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The Truth Was Out There—

Cancellation of The X-Files ends an Era

The news arrived without fanfare on January 18, 2002, and it wasn’t even a big surprise: there would be no tenth season of The X-Files. The long-lived Chris Carter series, a ratings and cultural bedrock during the Clinton 1990s but now Mulder-less with the departure of star David Duchovny, will air its swan song in May 2002. Only three years ago, this cancellation was not just unimaginable, it would have been viewed as a terminal blow to the horror genre on television. But Duchovny left the series, Gillian Anderson appears bored out of her mind, and ratings have been on a marked decline of late. There was no conspiracy here; the handwriting was on the wall: the series’s day is over. But rather than curse the darkness, we should remember that back in the day, circa 1994—1998, The X-Files was a brilliant, innovative series and one that revolutionized horror on TV.

One indicator of success on TV is imitation. In this regard, The X-Files must be viewed as one of the most successful ventures in the medium’s history. It re-activated audience desire for scary “conspiracy” entertainment and since its debut has witnessed a slew of imitators, some quite worthy, including: Nowhere Man (1995), Dark Skies (1996), The Burning Zone (1996), Sleepwalkers (1997), Prey (1998), Strange World (1999), and The Others (2000). The X-Files has also launched a successful motion picture (Fight the Future [1998]) and birthed two interesting spin-offs: Millennium (1996-1999) and The Lone Gunmen (2000-2001). The success of this paranormal horror series also no doubt allowed other “risky” genre shows, like the excellent Buffy the Vampire Slayer (1997—?) to see the light of day and thrive there. As a piece of television history, The X-Files remains indelible. More to the point, The X-Files has entered the hallowed cultural lexicon. We all know precisely what it means to be regarded as “Mulder” (a believer) or “Scully” (a skeptic). “Trust No One” and “The Truth is Out There,” two series mainstays, have become buzz-words oft-repeated, imitated, and lampooned everywhere from the Op-Ed pages of major newspapers to the late night talk-shows.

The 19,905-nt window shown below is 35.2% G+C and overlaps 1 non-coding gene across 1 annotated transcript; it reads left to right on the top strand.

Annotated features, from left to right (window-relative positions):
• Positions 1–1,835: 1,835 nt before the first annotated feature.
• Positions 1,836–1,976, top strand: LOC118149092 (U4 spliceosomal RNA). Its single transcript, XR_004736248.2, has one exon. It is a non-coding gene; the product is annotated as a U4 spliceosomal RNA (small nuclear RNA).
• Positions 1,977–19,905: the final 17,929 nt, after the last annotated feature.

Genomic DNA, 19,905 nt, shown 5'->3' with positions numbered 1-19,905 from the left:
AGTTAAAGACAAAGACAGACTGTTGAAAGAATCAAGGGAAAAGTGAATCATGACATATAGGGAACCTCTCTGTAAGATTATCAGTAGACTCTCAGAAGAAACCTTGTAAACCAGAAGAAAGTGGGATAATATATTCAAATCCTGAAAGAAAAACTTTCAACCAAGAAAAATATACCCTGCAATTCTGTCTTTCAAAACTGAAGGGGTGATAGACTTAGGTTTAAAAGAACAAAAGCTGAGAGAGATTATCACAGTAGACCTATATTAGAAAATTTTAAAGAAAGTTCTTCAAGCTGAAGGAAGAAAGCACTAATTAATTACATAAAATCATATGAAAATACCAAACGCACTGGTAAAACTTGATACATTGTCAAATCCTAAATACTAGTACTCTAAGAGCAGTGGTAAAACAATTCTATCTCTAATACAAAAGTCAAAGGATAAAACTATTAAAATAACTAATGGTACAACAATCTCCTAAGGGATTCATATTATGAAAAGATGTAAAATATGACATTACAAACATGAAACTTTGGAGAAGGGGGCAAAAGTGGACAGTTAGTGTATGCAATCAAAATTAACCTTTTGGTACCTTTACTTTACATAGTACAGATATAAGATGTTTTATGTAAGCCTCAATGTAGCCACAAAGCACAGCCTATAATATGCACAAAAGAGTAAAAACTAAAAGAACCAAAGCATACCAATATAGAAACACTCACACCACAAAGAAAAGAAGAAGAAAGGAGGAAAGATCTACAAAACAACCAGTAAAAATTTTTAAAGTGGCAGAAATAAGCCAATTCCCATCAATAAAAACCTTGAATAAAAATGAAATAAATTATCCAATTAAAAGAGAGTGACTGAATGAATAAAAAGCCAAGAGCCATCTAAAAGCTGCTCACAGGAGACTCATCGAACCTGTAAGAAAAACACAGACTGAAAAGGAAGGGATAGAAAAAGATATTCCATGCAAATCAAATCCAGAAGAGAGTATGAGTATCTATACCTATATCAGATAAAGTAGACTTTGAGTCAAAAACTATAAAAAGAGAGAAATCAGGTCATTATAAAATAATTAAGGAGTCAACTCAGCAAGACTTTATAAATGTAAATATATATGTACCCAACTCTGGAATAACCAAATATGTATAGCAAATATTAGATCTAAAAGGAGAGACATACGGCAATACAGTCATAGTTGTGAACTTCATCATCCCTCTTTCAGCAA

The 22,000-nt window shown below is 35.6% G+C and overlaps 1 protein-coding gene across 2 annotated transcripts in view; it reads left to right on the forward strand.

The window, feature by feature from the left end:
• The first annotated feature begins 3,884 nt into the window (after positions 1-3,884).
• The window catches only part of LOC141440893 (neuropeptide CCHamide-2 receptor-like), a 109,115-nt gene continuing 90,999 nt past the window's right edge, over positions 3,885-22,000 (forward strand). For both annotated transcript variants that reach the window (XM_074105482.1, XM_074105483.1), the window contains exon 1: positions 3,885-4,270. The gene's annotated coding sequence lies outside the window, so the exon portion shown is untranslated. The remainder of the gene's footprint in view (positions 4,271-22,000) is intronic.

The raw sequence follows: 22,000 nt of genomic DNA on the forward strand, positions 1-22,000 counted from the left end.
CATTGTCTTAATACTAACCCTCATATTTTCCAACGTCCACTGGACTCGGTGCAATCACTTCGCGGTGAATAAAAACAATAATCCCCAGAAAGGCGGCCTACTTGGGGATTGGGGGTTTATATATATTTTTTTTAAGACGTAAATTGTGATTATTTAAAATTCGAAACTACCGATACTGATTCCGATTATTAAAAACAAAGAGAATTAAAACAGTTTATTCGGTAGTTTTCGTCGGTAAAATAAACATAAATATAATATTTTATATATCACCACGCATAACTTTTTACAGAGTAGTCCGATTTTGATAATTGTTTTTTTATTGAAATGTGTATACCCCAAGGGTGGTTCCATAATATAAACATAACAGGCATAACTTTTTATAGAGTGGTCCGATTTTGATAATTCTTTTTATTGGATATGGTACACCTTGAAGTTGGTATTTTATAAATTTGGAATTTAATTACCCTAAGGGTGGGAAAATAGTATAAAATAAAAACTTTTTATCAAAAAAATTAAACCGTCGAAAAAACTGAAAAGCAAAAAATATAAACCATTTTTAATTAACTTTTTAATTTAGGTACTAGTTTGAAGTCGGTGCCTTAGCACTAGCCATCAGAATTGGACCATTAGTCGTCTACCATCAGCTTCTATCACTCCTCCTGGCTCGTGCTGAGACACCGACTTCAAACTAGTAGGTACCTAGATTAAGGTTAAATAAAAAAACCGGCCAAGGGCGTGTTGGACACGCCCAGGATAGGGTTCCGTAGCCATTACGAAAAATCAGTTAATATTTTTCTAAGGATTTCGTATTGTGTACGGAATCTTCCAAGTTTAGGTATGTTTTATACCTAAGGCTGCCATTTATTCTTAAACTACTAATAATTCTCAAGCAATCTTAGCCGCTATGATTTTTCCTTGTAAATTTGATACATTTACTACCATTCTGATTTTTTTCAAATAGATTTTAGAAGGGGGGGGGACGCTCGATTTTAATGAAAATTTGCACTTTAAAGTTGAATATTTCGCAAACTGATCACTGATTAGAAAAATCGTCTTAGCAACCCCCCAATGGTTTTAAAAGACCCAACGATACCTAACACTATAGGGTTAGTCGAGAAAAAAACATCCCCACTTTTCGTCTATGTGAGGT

But let’s face it, nobody really cares about the relatively sterile study of TV history when the real point here is that The X-Files delivered chilling, feature film quality horror shorts to our living room every week for the better part of the decade. There has never been a creepier series, and some episodes are instant classics. This author’s favorite installment happens to be the controversial fourth season entry Home, by Glen Morgan and Jame Wong. The harrowing story of the three (mutant) brothers Peacock who dwell in their isolated farmhouse with their limbless, crazed mother, Home, is an intense descent into terror. When Mulder and Scully must apprehend these brothers for the murder of a deformed baby, they enter the Peacock’s stinking, filthy home, where flies buzz incessantly and every corner is protected by murderous booby-traps. The episode goes toe- to-toe with Wes Craven’s The Hills Have Eyes (1977) and Tobe Hooper’s The Texas Chain Saw Massacre (1974) for savage family dynamics and over-the-top, intense horror. The episode aired on network television only once because it was so terrifying, so stomach-churning.

And that was just one such show. Another gem was Unruhe, a chilling tale in which a serial killer performs lobotomies on unsuspecting victims with a sharp object resembling an ice pick. Operating without anesthesia, the killer jams the instrument into the corners of the human eyes to quiet the strife he finds in the women all around him. Before the episode culminates, Agent Scully ends up in the killer’s operating theater, her greatest assets threatened: her incredible intelligence and questioning nature.